DI-tching the Tap: Deionized Water’s Effect on Carbon Dioxide Production of Baker’s Yeast (Saccharomyces cerevisiae)

Nikole Salas, Saige Summerlin, Regan Smith, Grace Schneberger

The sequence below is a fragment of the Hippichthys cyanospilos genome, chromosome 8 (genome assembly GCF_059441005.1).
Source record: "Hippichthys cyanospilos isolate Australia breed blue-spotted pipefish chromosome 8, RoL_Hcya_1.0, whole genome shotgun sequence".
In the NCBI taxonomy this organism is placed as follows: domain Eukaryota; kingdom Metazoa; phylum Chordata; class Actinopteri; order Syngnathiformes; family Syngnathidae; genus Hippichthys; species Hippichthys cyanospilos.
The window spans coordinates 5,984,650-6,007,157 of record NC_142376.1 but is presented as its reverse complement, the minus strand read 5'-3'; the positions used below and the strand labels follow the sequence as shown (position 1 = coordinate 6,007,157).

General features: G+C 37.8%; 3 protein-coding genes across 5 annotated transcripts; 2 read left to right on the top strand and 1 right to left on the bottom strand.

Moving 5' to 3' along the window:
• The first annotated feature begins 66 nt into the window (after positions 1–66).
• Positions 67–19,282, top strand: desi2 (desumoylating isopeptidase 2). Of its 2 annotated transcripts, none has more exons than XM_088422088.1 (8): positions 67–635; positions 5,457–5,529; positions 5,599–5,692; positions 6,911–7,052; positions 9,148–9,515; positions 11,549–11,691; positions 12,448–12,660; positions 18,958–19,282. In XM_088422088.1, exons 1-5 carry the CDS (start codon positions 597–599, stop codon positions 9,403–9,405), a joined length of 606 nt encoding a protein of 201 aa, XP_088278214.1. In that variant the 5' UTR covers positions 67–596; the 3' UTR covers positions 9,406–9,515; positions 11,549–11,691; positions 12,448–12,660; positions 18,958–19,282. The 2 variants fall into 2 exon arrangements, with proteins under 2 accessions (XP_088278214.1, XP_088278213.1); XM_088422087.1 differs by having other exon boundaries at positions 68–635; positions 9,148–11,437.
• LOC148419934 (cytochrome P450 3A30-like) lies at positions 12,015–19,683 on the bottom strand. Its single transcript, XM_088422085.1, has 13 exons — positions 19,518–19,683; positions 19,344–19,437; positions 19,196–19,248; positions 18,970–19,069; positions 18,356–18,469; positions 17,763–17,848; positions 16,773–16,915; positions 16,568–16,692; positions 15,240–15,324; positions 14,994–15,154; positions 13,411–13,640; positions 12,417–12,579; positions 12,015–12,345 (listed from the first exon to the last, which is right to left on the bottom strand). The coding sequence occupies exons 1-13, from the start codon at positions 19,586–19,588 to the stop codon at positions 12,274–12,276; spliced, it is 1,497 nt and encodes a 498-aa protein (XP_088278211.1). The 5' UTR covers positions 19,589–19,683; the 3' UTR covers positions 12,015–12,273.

Baker’s yeast, scientifically known as Saccharomyces cerevisiae, is an important ingredient in many baked goods as well as alcohol production, both for beverages and industrial ethanol, making it one of the most essential microorganisms that humans use (French 2021). This means that it is vital to know what conditions best allow for yeast growth. This led our group to question whether deionized or tap water would be more effective. Deionized water is essentially tap water that has had the majority of minerals removed (Lenaburg et al. 2016). Based on the fact that deionized water is more stable, we hypothesize that it will be more efficient in growing yeast. In order to test our hypothesis, we ran a total of 16 trials, 8 control trials with deionized water and 8 experimental trials with tap water. We did this by measuring the CO₂ produced by the yeast in both mixtures. In order to understand the results, we averaged the data for tap water and the data for DI water respectively. After conducting the experiment and analyzing the data, we found that the deionized water had an average CO₂ output of 1733.303 ppm and the tap water had an average CO₂ output of 1844.645 ppm. This means that our hypothesis was not supported because deionized water produced less CO₂ than tap water.

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